National Museum of Crime & Punishment
|Established||May 23, 2008|
|Dissolved||September 30, 2015|
|Location||575 7th Street NW Washington, DC|
The National Museum of Crime and Punishment, also known as the Crime Museum, was a privately owned museum dedicated to the history of criminology and penology in the United States. It was located in the Penn Quarter neighborhood of Washington, D.C., half a block south of the Gallery Place station. The museum closed in 2015 and is now operated as Alcatraz East, a museum in Pigeon Forge, Tennessee.
The museum was built by Orlando businessman John Morgan, in partnership with John Walsh, host of America's Most Wanted, at a cost of $21 million, and opened in May 2008. Unlike most museums in Washington, DC, the Crime Museum was a for-profit enterprise. It was forced to close in September 2015 by its building's owners after it failed to meet sales targets specified in its lease.
More than 700 artifacts in 28,000 square feet (2,600 m2) of exhibition space related the history of crime, and its consequences, in America and American popular culture. The museum featured exhibits on colonial crime, pirates, Wild West outlaws, gangsters, the Mob, mass murderers, and white collar criminals. Twenty-eight interactive stations included the high-speed police chase simulators used in the training of law enforcement officers, and a Firearms Training Simulator (F.A.T.S.) similar to that utilized by the FBI.
The main floor was devoted to a staged crime scene investigation of a simulated murder. Visitors to the museum were guided through the process of solving the crime through forensic science techniques, including ballistics, blood analysis, finger printing and foot printing, and dental and facial reconstruction.
The museum included a mock police station with a booking room, celebrity mug shots, police line-up, lie detector test, prisoners' art and jail-made weapons and escape tools, and a re-creation of the jail cell of Al Capone at the Eastern State Penitentiary in Philadelphia. A capital punishment room offered a re-creation of a guillotine and gas chamber, along with an authentic lethal injection machine from the state prison in Smyrna, Delaware, and an electric chair from the Tennessee State Prison in Nashville which was used for 125 executions.
The crime-fighting gallery drew attention to such notables as founding FBI Director J. Edgar Hoover, and the legendary law enforcement agent Eliot Ness. It also included the uniforms, firearms, and restraining equipment of law enforcement officers, as well as exhibits on bomb squad and night vision technologies.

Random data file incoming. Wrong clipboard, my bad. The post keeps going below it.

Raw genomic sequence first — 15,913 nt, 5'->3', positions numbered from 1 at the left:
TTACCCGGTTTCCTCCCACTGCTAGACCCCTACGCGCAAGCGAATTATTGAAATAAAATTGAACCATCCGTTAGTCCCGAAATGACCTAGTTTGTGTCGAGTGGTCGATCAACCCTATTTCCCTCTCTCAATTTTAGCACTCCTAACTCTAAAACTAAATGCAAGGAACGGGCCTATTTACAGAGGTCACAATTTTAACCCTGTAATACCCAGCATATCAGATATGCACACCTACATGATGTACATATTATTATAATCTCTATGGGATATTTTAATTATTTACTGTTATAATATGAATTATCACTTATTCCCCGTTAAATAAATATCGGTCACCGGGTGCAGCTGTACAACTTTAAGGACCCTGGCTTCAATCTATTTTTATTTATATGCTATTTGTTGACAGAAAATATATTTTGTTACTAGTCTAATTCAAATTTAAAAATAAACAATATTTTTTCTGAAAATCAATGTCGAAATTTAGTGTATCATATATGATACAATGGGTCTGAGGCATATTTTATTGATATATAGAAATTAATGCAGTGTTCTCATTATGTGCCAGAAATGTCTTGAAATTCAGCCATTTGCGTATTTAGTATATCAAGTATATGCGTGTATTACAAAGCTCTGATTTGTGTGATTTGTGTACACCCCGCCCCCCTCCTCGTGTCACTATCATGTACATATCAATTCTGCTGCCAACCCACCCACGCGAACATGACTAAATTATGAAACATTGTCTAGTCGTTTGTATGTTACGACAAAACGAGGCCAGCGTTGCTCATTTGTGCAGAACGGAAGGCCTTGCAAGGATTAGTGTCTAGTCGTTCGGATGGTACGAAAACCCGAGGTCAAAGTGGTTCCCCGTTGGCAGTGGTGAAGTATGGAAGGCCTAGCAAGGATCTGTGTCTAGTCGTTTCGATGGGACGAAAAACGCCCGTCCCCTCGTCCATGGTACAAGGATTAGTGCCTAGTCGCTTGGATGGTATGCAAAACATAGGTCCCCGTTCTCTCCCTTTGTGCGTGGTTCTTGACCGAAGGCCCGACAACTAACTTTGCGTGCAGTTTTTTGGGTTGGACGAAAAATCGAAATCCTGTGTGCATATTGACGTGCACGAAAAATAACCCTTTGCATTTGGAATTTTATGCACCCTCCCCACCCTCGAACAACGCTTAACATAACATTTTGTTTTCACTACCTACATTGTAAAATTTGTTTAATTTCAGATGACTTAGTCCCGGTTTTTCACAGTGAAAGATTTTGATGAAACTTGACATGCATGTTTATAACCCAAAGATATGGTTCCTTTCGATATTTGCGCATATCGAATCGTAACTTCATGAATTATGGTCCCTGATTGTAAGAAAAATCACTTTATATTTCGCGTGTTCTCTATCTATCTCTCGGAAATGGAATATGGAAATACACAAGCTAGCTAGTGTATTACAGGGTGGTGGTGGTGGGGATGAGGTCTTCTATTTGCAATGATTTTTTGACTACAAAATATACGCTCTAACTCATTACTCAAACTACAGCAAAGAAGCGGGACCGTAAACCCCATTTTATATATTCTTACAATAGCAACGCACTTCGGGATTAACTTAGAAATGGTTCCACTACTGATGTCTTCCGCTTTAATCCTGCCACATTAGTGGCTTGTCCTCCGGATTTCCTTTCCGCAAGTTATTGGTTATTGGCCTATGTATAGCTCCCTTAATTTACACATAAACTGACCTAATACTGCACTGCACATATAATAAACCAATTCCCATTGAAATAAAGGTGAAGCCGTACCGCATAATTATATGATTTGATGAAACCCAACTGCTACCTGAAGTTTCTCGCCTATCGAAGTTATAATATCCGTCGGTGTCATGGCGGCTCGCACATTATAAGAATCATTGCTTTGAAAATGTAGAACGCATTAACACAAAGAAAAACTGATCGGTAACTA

America's Most Wanted studio
At one time the museum served as the television studio for America's Most Wanted, a long-running (1988–2013) television series that dramatized unsolved crimes. The television program led to the capture of more than 1,000 fugitives (16 from the FBI Ten Most Wanted Fugitives) due to the crime tips reported by the public when criminals were profiled. When the series switched to on-location shooting, the studio was converted into an interactive exhibit where visitors could solve a hypothetical crime. Surrounding the studio were exhibits on the National Center for Missing and Exploited Children and McGruff the Crime Dog, as well as a Cross Match Technologies station for child finger printing.
CSI Lab: Enter a crime scene and interact to solve the case in a real crime scene lab
FBI Agent Training: Practice your aim in a simulated FBI shooting range
High Speed Police Simulator: Drive in a police academy training pursuit
Authentic Artifacts: Auxiliary, electric chair, gas chamber, prison art, and jail cells
Notorious Criminals: Legendary pirates, the mob, Wild West outlaws, and serial killers
Digital Fingerprinting for Children With Printout ID Cards
America's Most Wanted Stage Set and John Walsh Interactive
John Walsh filming a segment for America's Most Wanted
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- Arroyo, Leah. "Sex, Drugs and Pirates: The rise of the for-profit museum". American Association of Museums. Retrieved 2010-02-23.
- Stein, P. (August 31, 2015). Crime museum is closing at the end of September. Washington Post archive, retrieved February 22, 2016.
- Trescott, Jacqueline (May 23, 2008). "Some People Would Die To Wind Up at This Museum". Washington Post.
- Hemmerdinger, Jonathan (June 5, 2008). "Where crime is considered history". The National. Archived from the original on 2008-10-06. Retrieved 2008-07-28.
- Wire, Sarah D. (July 13, 2008). "Law enforcement takes spotlight at D.C. museum". Los Angeles Times.[dead link]
- McKay, Gretchen (July 6, 2008). "Crime, punishment court travelers to D.C. museum". Pittsburgh Post-Gazette.
- Dietsch, Deborah K. (May 23, 2008). "Crime pays at new museum". Washington Post.
- Keveney, Bill (May 19, 2008). "'America's Most Wanted' hits a milestone". USA Today.
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